Indians should be worried because their judiciary, the final check against criminal excesses of the executive, has failed to serve its mandate as well. The lower judiciary, in fact, has often been found to be hand in glove with the corrupt politico-criminal nexus. The higher judiciary, apart from its corruption, has failed to punish violators in time, and has thus denied not only redress, but also deterrence.

It is in this context that Indians must get their act together and radically reform their institutions; the criminal justice system must be reformed first. Holding elections regularly is good but not enough for sustaining democracy. Democracy can only be sustained by functional institutions, which respond to the grievances of citizens.

Would fundamentalist forces not have knocked so boldly on the door to power had the criminals in their ranks been prosecuted and punished in time?

For six decades, India has failed to build institutions that can protect its citizens, and protect democracy itself, and, if citizens do not act soon, the chance might go for good.

About AHRC: The Asian Human Rights Commission is a regional non-governmental organisation that monitors human rights in Asia, documents violations and advocates for justice and institutional reform to ensure the protection and promotion of these rights. The Hong Kong-based group was founded in 1984.

Visit our new website with more features at www.humanrights.asia.

ENDS

© Scoop Media

 
 
 
 
 
World Headlines

 

'Very Concerned' After Court Ruling: UNHRC On Transfer Of 267 People From Australia To Nauru

Most of these people were reportedly brought to Australia from Nauru to receive medical treatment and are in a fragile physical and mental state. The group includes more than 12 women and at least one child who have allegedly suffered sexual assault or harassment while in Nauru. The group also includes 37 children born in Australia. More>>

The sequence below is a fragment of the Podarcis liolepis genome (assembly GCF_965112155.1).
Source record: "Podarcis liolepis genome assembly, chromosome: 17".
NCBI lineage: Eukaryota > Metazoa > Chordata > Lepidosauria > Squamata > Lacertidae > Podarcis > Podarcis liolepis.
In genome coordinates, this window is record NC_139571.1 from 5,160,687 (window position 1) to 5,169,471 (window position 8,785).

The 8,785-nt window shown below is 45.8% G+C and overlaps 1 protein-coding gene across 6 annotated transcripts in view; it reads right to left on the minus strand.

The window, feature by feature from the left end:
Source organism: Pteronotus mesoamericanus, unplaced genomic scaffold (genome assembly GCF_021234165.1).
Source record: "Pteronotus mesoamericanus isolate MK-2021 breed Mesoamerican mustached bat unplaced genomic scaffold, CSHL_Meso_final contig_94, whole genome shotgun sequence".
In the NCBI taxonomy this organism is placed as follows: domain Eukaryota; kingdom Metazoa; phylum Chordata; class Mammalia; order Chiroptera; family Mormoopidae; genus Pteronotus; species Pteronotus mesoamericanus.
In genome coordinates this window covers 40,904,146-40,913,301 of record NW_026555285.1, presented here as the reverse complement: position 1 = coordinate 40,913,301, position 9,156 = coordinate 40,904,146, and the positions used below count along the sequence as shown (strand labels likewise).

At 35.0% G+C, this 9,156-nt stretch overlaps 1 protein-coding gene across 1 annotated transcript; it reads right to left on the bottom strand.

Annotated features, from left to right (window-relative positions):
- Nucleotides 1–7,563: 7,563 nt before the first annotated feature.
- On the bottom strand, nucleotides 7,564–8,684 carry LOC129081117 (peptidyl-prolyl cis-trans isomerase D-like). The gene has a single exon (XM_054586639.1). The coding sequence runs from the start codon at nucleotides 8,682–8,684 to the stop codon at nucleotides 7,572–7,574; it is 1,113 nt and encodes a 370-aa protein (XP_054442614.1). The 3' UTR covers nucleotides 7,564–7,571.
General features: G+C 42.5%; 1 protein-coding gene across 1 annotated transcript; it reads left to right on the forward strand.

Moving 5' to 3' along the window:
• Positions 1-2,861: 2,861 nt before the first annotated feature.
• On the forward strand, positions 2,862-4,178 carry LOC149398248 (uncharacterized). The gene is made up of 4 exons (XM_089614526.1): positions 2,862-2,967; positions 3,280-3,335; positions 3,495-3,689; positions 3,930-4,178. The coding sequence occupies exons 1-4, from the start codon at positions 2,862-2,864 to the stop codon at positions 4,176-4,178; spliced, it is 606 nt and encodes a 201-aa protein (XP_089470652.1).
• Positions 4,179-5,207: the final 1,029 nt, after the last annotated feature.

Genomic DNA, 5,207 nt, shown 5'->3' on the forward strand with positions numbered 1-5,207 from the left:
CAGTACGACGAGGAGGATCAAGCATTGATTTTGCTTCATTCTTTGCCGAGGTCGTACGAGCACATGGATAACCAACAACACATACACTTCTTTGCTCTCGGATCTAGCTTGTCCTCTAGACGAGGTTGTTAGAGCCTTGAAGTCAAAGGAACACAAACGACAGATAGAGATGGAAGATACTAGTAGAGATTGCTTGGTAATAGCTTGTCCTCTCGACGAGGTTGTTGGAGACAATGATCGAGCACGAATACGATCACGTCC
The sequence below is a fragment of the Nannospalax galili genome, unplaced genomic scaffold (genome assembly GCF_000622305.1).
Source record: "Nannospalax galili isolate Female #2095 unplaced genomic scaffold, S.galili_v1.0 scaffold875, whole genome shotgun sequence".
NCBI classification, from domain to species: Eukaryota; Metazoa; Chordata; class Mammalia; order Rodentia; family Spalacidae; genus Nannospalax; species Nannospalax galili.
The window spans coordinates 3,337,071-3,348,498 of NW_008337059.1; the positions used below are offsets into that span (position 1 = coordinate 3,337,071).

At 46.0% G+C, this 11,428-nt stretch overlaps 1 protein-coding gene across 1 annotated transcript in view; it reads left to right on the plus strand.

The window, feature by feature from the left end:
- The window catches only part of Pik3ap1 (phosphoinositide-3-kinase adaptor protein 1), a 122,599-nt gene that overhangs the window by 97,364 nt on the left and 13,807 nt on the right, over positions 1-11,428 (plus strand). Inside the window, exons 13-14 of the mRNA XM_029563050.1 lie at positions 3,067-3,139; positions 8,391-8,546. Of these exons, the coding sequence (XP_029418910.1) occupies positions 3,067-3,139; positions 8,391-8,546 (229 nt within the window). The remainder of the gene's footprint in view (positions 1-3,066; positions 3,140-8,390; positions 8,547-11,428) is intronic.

ALSO:

Sanctions To Be Lifted: NZ Welcomes Implementation Of Iran Nuclear Deal

Duty Minister Nikki Kaye has welcomed the next stage in the historic nuclear deal between Iran, the Five Permanent (P5) members of the United Nations Security Council, and Germany... “New Zealand has now started the domestic process for removing the UN sanctions." More>>

ALSO:

Pre-Davos Reports: 62 People Own Same Wealth As Half The World

Runaway inequality has created a world where 62 people own as much wealth as the poorest half of the world’s population – a figure that has fallen from 388 just five years ago, according to an Oxfam report published today ahead of the annual gathering of the world’s financial and political elites in Davos.. More>>

ALSO:

Jakarta: UN Secretary-General On Attacks

The Secretary-General condemns the bombings and gun attacks in Jakarta today... there is absolutely no justification for such acts of terrorism. He hopes the perpetrators of today's attacks will be swiftly brought to justice. More>>

ALSO:

Werewolf: America, The Gated

How, in a global metropolis like New York, do you write about immigration as a problem to be solved? And yet immigration is a hot button issue among those fighting to break away from the unruly clump of starters in the race for Republican nominee. More>>

ALSO:

Get More From Scoop

 
 
 
 
 
World
Search Scoop  
 
 
Powered by Vodafone
NZ independent news